Making the Jump: From Codeschool to Candidate

Perry Eising
Aug 9, 2018 · 9 min read

I spoke to a group of #futuredevs about networking, imposter syndrome, social media and creating themselves as candidates. Here is a roundup of what I shared.

Time to lean in. Photo by Aaina Sharma on Unsplash

Hiring is all about minimizing risk. And while knowing that can be helpful to steer your approach, it can still be intimidating to find your path and transitioning from being a student to becoming a developer. Applying for jobs, combating imposter syndrome, networking, mastering social media, and making a name for yourself can be intimidating — but don’t fret! There are surefire ways that you can build yourself an amazing profile. Be authentic, provide value, and teach from your own experience, and you’ll find that hiring managers have no problem seeing your non-trad background as an asset, not an obstacle.

Here are some notes from the talk I gave at Alchemy Code Lab in Portland that you might find useful as you make your way.

Standing out

Many code school students background as sector-switchers are comparable, and while everyone has different strength’s and weaknesses, their acquired knowledge is largely comparable in terms of stacks, tools, etc. Therefore, many self-taught and code school devs will gravitate towards the same kinds of jobs. It’s important to be aware of this, and take extra steps to differentiate from peers and other self-taught/non-trad educated people in order to get great opportunities that are right for you. It’s time to break away and curate your dev profile that is uniquely you.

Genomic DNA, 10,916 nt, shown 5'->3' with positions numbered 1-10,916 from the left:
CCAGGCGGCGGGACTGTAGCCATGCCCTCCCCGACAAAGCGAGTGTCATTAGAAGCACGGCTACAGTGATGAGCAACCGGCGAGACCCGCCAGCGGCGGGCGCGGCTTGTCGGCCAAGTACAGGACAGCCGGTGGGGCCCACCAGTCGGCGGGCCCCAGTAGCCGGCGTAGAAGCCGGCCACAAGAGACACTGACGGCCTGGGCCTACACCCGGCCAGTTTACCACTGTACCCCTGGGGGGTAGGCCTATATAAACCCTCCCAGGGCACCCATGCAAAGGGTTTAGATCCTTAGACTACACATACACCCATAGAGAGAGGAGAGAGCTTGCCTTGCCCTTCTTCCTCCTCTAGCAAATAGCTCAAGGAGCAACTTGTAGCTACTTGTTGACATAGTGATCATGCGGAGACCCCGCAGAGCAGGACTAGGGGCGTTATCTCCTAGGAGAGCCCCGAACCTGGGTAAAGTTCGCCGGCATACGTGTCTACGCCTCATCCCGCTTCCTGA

Some ideas on how you can differentiate yourself:

Leverage previous life/job/work experience confidently.
Great people, presentation, collaboration, time management skills etc are NOT inferior to great tech skills. Many “rockstar” “ninja” “10x” coders are kind of toxic to be around and not that interesting. What can you leverage? Who have you been? What have you learned? Mine your life/career for skills and experiences. Showcase those on your LinkedIn, resume, profile, cover letter.

There is a lot here where previous life experience is very applicable.

You have a unique perspective.
Use your linkedin, resume, cover letter, social media presence, approach to networking, blog etc to tell the story of You. Nobody recommends on a dime. Being a great student is awesome, but not that compelling. Show yourself in a memorable way so that people can talk about you and your journey. Find some key things: topics, technologies that are your “thing”. Get associated with certain topic areas, technical and non-technical.

Write/Tweet/Post from your experience.
That way you avoid being judged for your content. It’s true, you probably aren’t senior enough to make high level value statements on certain technologies. But you can offer your experience of learning and trying something new and your experience with how that went.

Imposter Syndrome

Awful feeling that despite all evidence to the contrary you feel like an “imposter” when it comes to technical stuff because you aren’t (yet) a “Rockstar” “ninja” or “10x” dev. Often afflicted by sinking feeling of NTE (Not Technical Enough) — the wishywashiest and most useless term ever in the history of tech hiring.

Awesome cartoons! instagram.com/gemmacorrell

Remember that knowing “enough” is a moving target.
Imposter syndrome is a feeling, not an actual state of You. What you need to know will keep changing and “enough” is impossible to quantify. Forgive yourself for not knowing. Focus on improving your knowledge, but also working with your attitude to not knowing and how uncomfortable that is. As long as you are working in tech, you will always need to keep learning. Own what you know and what you don’t. A bad attitude is less workable than a knowledge gap. You will never arrive at a state of complete knowing even if you do nothing but study.

Commitment Driven Development™ (The Perry Method of Learning A Scary Thing) might help overcome sticking points